High on the agenda of President Obama is the exportation of America’s homosexual activism to other nations. On December 6 the President issued a memorandum indicating that he would use U.S. agencies and foreign aid to press forward this strategy. In the White House memorandum, the President claimed that he was “deeply concerned by the violence and discrimination targeting LGBT [Lesbians, Gay, Bisexual, and Transgender] persons around the world,” and was therefore “directing all agencies engaged abroad to ensure that U.S. diplomacy and foreign assistance promote and protect the human rights of LGBT persons.”
Officials at the Walter Reed military hospital have found themselves publicly back-peddling on a recently implemented policy that banned those visiting patients at the medical center from bringing with them such religious resources as the Bible.
In its 93-7 approval December 1 of the National Defense Authorization Act (S. 1867), the U.S. Senate took yet another step in the campaign to give practicing homosexuals full and open access to the U.S. military. The bill, which earlier received unanimous approval by the Democrat-led Senate Armed Services Committee, includes a provision that repeals Article 125 of the Uniform Code of Military Justice (UCMJ) — a measure that bans soldiers from engaging in either sodomy or bestiality.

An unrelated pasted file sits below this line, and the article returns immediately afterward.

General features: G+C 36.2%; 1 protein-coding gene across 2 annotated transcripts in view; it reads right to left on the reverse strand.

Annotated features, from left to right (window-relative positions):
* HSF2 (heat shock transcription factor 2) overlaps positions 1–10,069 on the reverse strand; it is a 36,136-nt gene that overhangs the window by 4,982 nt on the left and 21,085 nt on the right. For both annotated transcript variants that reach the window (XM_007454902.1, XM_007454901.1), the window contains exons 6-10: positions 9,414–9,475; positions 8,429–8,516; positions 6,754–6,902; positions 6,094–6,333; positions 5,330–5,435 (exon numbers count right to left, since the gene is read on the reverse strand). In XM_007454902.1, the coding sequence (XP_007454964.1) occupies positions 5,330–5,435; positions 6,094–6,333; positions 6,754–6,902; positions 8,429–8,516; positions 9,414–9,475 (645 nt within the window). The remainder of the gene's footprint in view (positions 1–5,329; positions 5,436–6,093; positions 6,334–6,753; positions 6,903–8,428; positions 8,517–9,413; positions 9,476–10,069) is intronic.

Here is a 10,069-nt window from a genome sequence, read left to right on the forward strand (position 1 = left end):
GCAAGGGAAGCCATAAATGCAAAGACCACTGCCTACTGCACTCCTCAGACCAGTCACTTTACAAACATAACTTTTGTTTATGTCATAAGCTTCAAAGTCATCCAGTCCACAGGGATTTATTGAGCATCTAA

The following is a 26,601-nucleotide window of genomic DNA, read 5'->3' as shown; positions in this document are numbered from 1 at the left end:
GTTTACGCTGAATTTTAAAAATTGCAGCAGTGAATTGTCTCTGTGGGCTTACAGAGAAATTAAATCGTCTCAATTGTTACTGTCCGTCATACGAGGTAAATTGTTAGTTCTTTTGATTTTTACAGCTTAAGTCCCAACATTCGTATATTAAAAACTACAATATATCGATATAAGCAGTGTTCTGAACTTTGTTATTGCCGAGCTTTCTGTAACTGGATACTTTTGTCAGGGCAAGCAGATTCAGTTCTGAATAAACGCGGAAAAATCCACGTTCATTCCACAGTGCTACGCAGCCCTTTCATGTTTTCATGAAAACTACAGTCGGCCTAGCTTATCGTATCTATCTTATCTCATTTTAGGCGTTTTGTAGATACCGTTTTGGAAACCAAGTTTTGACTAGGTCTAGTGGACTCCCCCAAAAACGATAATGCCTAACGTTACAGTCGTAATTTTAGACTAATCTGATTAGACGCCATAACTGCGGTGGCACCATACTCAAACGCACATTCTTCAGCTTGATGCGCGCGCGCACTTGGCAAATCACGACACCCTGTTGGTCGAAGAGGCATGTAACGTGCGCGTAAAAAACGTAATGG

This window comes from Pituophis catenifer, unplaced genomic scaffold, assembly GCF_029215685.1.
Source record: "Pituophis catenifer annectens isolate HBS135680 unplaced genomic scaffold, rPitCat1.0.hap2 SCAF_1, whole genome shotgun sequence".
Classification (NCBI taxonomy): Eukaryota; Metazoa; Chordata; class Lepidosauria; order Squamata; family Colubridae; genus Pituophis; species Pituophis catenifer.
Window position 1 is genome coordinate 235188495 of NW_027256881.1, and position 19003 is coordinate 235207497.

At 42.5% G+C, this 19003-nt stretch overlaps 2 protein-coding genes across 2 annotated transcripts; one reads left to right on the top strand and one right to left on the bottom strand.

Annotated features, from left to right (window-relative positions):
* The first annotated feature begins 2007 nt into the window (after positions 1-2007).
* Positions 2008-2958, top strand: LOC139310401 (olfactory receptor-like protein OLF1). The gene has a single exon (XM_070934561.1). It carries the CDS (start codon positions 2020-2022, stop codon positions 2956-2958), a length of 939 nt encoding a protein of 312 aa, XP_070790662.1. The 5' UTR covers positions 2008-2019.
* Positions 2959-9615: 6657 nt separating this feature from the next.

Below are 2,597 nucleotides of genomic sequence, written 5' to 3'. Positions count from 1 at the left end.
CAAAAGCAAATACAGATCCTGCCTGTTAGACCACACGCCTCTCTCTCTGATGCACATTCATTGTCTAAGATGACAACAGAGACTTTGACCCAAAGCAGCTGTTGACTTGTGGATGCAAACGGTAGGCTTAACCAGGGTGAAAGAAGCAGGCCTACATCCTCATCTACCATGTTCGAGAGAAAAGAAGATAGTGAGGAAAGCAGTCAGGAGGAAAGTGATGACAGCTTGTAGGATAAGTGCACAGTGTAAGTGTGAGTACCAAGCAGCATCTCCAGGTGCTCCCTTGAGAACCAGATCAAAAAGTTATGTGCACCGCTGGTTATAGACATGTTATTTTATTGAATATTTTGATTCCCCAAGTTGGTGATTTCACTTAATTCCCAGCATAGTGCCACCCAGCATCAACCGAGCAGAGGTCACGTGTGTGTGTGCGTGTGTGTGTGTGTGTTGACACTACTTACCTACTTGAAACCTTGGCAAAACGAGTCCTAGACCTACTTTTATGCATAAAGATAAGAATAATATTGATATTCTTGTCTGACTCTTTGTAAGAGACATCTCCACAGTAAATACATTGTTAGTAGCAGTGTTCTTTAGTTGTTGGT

Confronting elements of President Obama’s healthcare legislation that are so fundamentally restrictive of religious freedom that Jesus “would not qualify as ‘religious,’” the U.S. Conference of Catholic Bishops (USCCB) has been engaged in a protracted struggle to defend the integrity of Roman Catholic doctors in the face of a federal government seemingly bent on requiring them to act against their consciences. As a reward for their labors, House Minority Leader — and self-proclaimed “devout Catholic” — Nancy Pelosi (D-Calif.) has belittled the bishops as nothing more than “lobbyists in Washington, D.C.”
Five years ago Cross City, Florida, resident Joe Anderson decided to pay for and donate to Dixie County a granite monument (left) that would make clear to future generations that America was founded upon the Judeo-Christian principles found in the Bible. Since 2006, the monument, which bears the Ten Commandments — along with the simple exhortation, “Love God and keep his commandments" — has stood silent witness in front of the court house in this tiny county in north central Florida. “I just thought it was a good thing to do,” Anderson recalled. “A simple thing to do.”